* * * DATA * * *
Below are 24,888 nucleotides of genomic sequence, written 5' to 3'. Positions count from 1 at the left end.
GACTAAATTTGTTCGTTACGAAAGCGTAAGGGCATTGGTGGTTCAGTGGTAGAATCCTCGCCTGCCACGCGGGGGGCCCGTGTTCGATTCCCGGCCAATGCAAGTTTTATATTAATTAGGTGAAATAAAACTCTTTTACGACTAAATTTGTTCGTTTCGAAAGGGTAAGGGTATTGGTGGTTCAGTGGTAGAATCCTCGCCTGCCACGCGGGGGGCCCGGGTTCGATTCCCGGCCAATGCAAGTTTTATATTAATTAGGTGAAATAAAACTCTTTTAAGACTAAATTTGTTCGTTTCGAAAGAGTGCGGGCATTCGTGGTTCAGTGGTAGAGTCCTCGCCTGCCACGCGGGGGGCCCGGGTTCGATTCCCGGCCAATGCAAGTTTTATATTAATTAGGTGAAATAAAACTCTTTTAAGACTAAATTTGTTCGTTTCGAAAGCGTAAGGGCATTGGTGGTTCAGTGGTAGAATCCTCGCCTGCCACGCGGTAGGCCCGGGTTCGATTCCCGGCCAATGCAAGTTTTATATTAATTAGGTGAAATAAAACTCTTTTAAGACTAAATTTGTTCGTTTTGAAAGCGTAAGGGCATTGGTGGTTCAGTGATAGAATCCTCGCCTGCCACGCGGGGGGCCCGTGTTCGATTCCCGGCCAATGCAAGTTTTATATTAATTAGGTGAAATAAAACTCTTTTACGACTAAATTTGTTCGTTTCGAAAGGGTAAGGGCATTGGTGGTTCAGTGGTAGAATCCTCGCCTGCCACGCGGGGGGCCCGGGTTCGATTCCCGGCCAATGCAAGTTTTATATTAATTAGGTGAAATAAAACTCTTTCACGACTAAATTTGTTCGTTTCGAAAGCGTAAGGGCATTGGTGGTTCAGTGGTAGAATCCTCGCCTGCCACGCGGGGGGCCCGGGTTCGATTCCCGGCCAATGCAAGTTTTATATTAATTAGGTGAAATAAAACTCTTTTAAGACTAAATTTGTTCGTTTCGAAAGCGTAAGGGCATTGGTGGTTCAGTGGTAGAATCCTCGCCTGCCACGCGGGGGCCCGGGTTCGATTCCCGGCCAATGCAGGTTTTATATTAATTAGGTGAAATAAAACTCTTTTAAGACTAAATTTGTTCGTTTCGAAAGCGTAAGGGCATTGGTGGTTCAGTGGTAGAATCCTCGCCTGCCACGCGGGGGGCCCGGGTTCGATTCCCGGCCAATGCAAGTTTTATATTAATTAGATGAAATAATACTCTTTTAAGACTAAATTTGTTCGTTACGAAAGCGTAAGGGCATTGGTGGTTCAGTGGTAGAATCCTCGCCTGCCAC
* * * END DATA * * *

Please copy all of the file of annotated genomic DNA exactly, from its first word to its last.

Below are 24,888 nucleotides of genomic sequence, written 5' to 3'. Positions count from 1 at the left end.
GACTAAATTTGTTCGTTACGAAAGCGTAAGGGCATTGGTGGTTCAGTGGTAGAATCCTCGCCTGCCACGCGGGGGGCCCGTGTTCGATTCCCGGCCAATGCAAGTTTTATATTAATTAGGTGAAATAAAACTCTTTTACGACTAAATTTGTTCGTTTCGAAAGGGTAAGGGTATTGGTGGTTCAGTGGTAGAATCCTCGCCTGCCACGCGGGGGGCCCGGGTTCGATTCCCGGCCAATGCAAGTTTTATATTAATTAGGTGAAATAAAACTCTTTTAAGACTAAATTTGTTCGTTTCGAAAGAGTGCGGGCATTCGTGGTTCAGTGGTAGAGTCCTCGCCTGCCACGCGGGGGGCCCGGGTTCGATTCCCGGCCAATGCAAGTTTTATATTAATTAGGTGAAATAAAACTCTTTTAAGACTAAATTTGTTCGTTTCGAAAGCGTAAGGGCATTGGTGGTTCAGTGGTAGAATCCTCGCCTGCCACGCGGTAGGCCCGGGTTCGATTCCCGGCCAATGCAAGTTTTATATTAATTAGGTGAAATAAAACTCTTTTAAGACTAAATTTGTTCGTTTTGAAAGCGTAAGGGCATTGGTGGTTCAGTGATAGAATCCTCGCCTGCCACGCGGGGGGCCCGTGTTCGATTCCCGGCCAATGCAAGTTTTATATTAATTAGGTGAAATAAAACTCTTTTACGACTAAATTTGTTCGTTTCGAAAGGGTAAGGGCATTGGTGGTTCAGTGGTAGAATCCTCGCCTGCCACGCGGGGGGCCCGGGTTCGATTCCCGGCCAATGCAAGTTTTATATTAATTAGGTGAAATAAAACTCTTTCACGACTAAATTTGTTCGTTTCGAAAGCGTAAGGGCATTGGTGGTTCAGTGGTAGAATCCTCGCCTGCCACGCGGGGGGCCCGGGTTCGATTCCCGGCCAATGCAAGTTTTATATTAATTAGGTGAAATAAAACTCTTTTAAGACTAAATTTGTTCGTTTCGAAAGCGTAAGGGCATTGGTGGTTCAGTGGTAGAATCCTCGCCTGCCACGCGGGGGCCCGGGTTCGATTCCCGGCCAATGCAGGTTTTATATTAATTAGGTGAAATAAAACTCTTTTAAGACTAAATTTGTTCGTTTCGAAAGCGTAAGGGCATTGGTGGTTCAGTGGTAGAATCCTCGCCTGCCACGCGGGGGGCCCGGGTTCGATTCCCGGCCAATGCAAGTTTTATATTAATTAGATGAAATAATACTCTTTTAAGACTAAATTTGTTCGTTACGAAAGCGTAAGGGCATTGGTGGTTCAGTGGTAGAATCCTCGCCTGCCAC